COPENHAGEN is aspan style=”color: #000000;” colourful waterside city boasting the famous Tivoli Gardens and numerous public squares which make it a treat to walk around. The Hans Christian Anderson trail provides fairytale charm amongst some of the world’s most avant garde architecture/span.


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Best European route to the sun – avoid Paris and head for Madrid

Best route through Europe to the sun

Summer has arrived on the Algarve, Portugal


From channel ports to the sunshine coasts of Spain and Portugal – best European route

Summer is bursting out now on the coastlines of southern Europe – as you will see from my picture above taken at Praia da Rocha on the Algarve, Portugal.

Here is the best route, in my opinion, for those lucky enough to be able to afford the time and the money to tour by car from England through France and Spain to either the Portuguese Atlantic coastline of the Algarve or the Mediterranean costas of Spain.

It”s based on a couple of recent trips and is an attempt to strike a balance between the cost of toll roads and fuel for a comfortable journey south.

French toll roads are expensive and you can easily spend 70 to 80 euros on tolls in getting down to the Spanish border. Of course, it makes for a fast, easy trip but you are often cutting out the chance to take in some really interesting towns and cities en route.

First you have to decided which English channel port to sail from. There are a host of options. Calais is usually the cheapest crossing but Caen is good value as it chops off about 160 miles of the road journey.

best european route to the sun

Highway map of France copyright ©


From Calais head for Rouen and Le Mans to bypass the headache of the Paris ring road. You can also make life easier by using the toll road at first to get down to Le Mans. Then head for Tours to pick up the no-toll N10, mostly dual carriageway, all the way down to south of Bordeaux.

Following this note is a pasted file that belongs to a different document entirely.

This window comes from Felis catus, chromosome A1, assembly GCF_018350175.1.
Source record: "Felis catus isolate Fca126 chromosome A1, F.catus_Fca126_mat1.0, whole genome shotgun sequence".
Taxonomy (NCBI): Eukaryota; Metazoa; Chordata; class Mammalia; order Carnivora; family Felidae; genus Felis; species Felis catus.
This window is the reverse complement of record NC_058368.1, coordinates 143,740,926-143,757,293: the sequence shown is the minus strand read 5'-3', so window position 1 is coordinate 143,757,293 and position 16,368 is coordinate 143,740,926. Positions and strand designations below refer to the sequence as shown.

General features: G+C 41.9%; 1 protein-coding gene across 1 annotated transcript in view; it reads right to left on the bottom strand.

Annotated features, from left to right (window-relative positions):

From Caen you can drive for free on the E401/A84 to Rennes and the E03/N137 to Nantes. Both routes are comfortable dual carriageway. From Nantes the D137/E3 offers a slow but pretty route to Niort where you can either speed the trip up on the A10 or avoid tolls by picking up the N10.

Once past Bordeaux you are on your way to Bayonne and the Spanish border and need to head for Vitoria-Gasteiz and Burgos. You are on easy street now – great auto-routes, no tolls and good coffee at around a euro a time in the service stations.

driving permit test as a way to reduce points on your driving record or reinstate your license, but depending on the circumstances, your age, and the number of violations, traffic driving permit test could be part of your penalty if convicted of a traffic violation. title=”Map of Spain” alt=”Europe trip – map of Spain” src=”” width=”750″ height=”614″ /> Highway map of Spain


You can head for Madrid where you will face one small toll on leaving the city via one of its three ring roads. You are now in easy reach of Spain”s Costa Blanca or you can travel further to the Costa del Sol or Gibraltar. Spain is also the place to buy your petrol with the cheapest prices you will see on your journey, around 1.40 euros a litre.

If you want to go to the Algarve, my advice is to take the great auto-routes all the way to Seville and Huelva and the Portuguese border where you cross in to Vila Real de Santo Antonio.

Here you can take the A22 along the Algarve coast but beware! This is an electronic toll road and the Portuguese authorities expect you to pay to use it. To do this you have to find somewhere to buy the necessary ticket. A bit difficult when driving at night.

If you”re not tired it might be easier to use the old N125 which meanders along the Algarve. Don”t be too surprised if you get stuck occasionally behind a horse and trap in daytime or if you see prostitutes at the side of the road in certain spots. It”s a recent trend on the Algarve where prostitution is not illegal.

This journey from the Channel ports of France can take anything from two days to seven or more depending on what pace you want to set or how many places you want to visit. More to come on places to stop, etc, in future articles.

Europe road trip – day three and four

Europe road trip

Leaving Spain

The weather changed dramatically as I headed to northern Spain and Basque Country.

I thought I might have got lucky with the advent of spring by choosing to travel in the middle of March from the south of Europe to the north and England. But my fond dreams of birdsong and plumes of daffodils were premature. The cards of the weather gods were still being dealt in favour of the winter sports brigade.

The road from Madrid to San Sebastian near Spain’s border with France was straightforward, mostly A1/E5 but hitting San Sebastian at night to pick up the road to St Jean de Luz, just over the border in France, was a bit nerve-wracking. A lot of road tunnels and not a lot of useful signage to an English driver.

San Sebastian is an interesting city in itself boasting one of the best in-city beaches in Europe but I will have to enjoy it on another day. I reached St Jean de Luz late in the evening in time for stroll around its marina and harbour before bed.